Moons of the Solar System

by Mark Hughes

There are more than 140 known moons throughout our solar system. Most are barren rock, while some have atmospheres, volcanoes, and maybe even oceans of liquid water or methane. Follow this slideshow to learn more about the moons of our solar system.

Luna
Luna
The moon around Earth is known simply as "the Moon," but it is also named Luna, after the Roman moon goddess. Luna is one of the largest moons in the solar system; it does not have an atmosphere and its surface is rocky. The people of Earth are used to Luna shining down on them. Luna does not create its own light however; it simply reflects the light from the Sun. Notice the red spot in the upper right of the picture, that's Mars in the distance.
Fun Fact: If you lived on the Moon, you would see the Earth go through phases, much like Earthlings see the Moon do.
Photo source: NASA
Phobos
Phobos
Orbiting Mars are two moons, Phobos and Deimos. This is a picture of the largest of the two moons, Phobos, which comes from the Greek word for fear. Phobos is only 17 miles across, and its orbit around Mars is only 8 hours long, zipping across the sky from the western horizon to the eastern horizon.
Fun Fact: Phobos is doomed. In 100 million years Phobos will either crash into Mars or break up as it's dragged down by the planet's gravity. The current distance between Phobos and the surface of Mars is about 3,600 miles, compared to 250,000 miles between the surface of the Earth and its Moon.
Photo source: NASA
Callisto
Callisto
Orbiting Jupiter is the moon Callisto. This moon is about the same size as the planet Mercury, but similarities between the two end there. Oxygen has been detected near the surface of Callisto, and like its neighboring moon, Europa, it may have liquid beneath its icy cratered surface.
Fun Fact: Callisto has had the most impact craters in the solar system, which have left many large cracks in its surface.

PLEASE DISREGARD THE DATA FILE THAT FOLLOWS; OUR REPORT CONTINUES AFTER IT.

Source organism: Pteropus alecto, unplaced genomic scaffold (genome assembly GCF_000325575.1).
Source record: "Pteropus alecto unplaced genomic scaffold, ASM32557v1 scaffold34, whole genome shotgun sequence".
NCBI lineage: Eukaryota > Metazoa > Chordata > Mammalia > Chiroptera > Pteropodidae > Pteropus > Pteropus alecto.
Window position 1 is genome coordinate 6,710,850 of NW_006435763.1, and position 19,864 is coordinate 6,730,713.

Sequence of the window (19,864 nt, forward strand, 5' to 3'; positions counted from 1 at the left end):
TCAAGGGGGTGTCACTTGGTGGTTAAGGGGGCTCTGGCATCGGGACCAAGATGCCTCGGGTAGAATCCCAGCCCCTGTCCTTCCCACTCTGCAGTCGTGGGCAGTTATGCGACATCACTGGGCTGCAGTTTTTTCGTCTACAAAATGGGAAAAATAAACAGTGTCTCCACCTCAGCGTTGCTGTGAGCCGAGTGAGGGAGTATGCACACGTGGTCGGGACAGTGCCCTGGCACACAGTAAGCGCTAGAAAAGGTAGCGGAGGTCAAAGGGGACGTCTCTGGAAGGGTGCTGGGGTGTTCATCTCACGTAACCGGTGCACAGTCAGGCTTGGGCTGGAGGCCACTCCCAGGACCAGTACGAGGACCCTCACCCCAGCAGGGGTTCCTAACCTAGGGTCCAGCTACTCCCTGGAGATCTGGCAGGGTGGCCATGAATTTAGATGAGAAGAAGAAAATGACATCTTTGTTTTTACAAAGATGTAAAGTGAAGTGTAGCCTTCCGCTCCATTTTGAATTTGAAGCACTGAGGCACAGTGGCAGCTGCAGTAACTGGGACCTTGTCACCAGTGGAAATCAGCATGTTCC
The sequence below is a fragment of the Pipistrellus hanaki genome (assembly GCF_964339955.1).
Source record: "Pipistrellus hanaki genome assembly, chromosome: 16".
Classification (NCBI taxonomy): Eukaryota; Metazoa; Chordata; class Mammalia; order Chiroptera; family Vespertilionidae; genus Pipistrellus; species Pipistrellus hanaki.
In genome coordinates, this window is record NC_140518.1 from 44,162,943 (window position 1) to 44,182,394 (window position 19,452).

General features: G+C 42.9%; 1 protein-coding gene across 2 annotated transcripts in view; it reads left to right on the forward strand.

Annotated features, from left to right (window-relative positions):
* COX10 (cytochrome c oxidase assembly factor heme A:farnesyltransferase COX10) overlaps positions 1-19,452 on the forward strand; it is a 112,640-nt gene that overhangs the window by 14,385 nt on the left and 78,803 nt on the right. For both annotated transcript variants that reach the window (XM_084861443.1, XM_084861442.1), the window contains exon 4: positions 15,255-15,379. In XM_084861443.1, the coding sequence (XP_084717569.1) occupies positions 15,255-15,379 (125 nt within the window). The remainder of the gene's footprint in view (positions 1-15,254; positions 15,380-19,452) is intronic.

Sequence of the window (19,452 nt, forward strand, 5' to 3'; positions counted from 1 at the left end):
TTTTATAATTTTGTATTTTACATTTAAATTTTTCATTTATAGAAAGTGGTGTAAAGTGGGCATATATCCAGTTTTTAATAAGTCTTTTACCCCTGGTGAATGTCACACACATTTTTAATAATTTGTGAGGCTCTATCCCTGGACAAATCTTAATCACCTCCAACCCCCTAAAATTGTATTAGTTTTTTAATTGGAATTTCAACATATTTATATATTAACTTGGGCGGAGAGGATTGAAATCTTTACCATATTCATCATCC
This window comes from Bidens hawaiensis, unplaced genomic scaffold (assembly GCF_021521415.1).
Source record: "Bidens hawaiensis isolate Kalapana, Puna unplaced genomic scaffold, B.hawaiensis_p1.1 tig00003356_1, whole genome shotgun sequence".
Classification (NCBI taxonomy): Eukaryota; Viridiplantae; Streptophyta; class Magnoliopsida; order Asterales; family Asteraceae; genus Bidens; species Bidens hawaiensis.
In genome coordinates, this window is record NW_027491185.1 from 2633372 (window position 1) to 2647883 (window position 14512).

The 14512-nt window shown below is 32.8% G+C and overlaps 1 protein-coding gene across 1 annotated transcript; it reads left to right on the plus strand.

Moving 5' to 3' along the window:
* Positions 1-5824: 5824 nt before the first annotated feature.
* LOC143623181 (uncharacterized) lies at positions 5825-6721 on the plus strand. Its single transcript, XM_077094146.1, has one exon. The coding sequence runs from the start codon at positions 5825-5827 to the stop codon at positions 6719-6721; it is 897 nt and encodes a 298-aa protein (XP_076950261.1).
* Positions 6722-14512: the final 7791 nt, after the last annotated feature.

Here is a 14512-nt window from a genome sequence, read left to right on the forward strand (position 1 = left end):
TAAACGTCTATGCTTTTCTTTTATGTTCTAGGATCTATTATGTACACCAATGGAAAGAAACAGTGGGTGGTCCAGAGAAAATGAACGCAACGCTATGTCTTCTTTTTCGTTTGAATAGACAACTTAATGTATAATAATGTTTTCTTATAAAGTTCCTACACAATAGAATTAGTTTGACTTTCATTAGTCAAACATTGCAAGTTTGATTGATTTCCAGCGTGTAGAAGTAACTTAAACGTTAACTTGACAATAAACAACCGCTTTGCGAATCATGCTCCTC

Photo source: NASA
Europa
Europa
Unlike Callisto, Jupiter's moon Europa has very few craters, which adds to the evidence that the moon is geologically active and possibly has a liquid ocean not far beneath its icy surface. Imagine breaking ice cubes out of an ice tray. Any liquid water in the tray will try to fill in the cracks as it seeps out. The surface of Europa is very similar. If a crack forms in the ice, or a meteor punches a hole in it, the liquid underneath will quickly fill in the gap. This is why Europa has an almost uniform surface, marked by very few craters.
Fun Fact: Where there is water, there could be life. If life does exist on Europa, it is probably supported by undersea volcanic vents much like the ones that help life exist at extreme ocean depths of Earth.
Photo source: NASA
Ganymede
Ganymede
Ganymede is not only the largest of Jupiter's moons, but it is also the biggest moon in the solar system—about three quarters the size of Mars. The bright spots in the picture are of young impact craters from a recent meteor bombardment. Ice covers one-third of Ganymede's surface.
Fun Fact: Ganymede can be seen from the surface of the Earth with the naked eye, as long as you look for it on a clear night without any light pollution.
Photo source: NASA
Io
Io
Another of Jupiter's moons is Io, which may be the most colorful moon in the solar system. Io is certainly the most volcanically active moon, even more so than the planet Earth. This picture shows a volcano erupting, throwing solid materials 100 miles high.
Fun Fact: Molten rock is constantly re-forming the surface of Io. In fact, scientists observed one volcano move 50 miles across the surface of Io in the span of just 17 years.
Photo source: NASA
Titan
Titan
Orbiting Saturn is an orange moon called Titan. Its orangey color is due to the high concentration of nitrogen and other hydrocarbon elements in Titan's atmosphere. In 2005, the Huygens probe arrived at Titan. The probe landed on solid ground near a large liquid sea made of either liquid methane or ethane.
Fun Fact: Titan is the only moon in the solar system with a thick atmosphere.
Photo source: NASA
Titania
Titania
Titania is the largest of Uranus' 15 moons. The surface is made of rock and ice and has many deep canyons.
Fun Fact: Most of the moons of Uranus were named after characters in Shakespeare; Titania comes from A Midsummer Night's Dream.
Photo source: NASA
Triton
Triton
Neptune's main moon is one of the coldest places in our solar system. It's so cold on Triton that even nitrogen freezes and sits as ice on the surface.
Fun Fact: Triton orbits Neptune in the opposite direction of that planet's rotation. This is called a retrograde orbit. Triton is the only large moon in the solar system with a retrograde orbit around its planet, leading scientists to believe that Triton formed elsewhere and was captured by Neptune's gravity long ago.
Photo source: NASA
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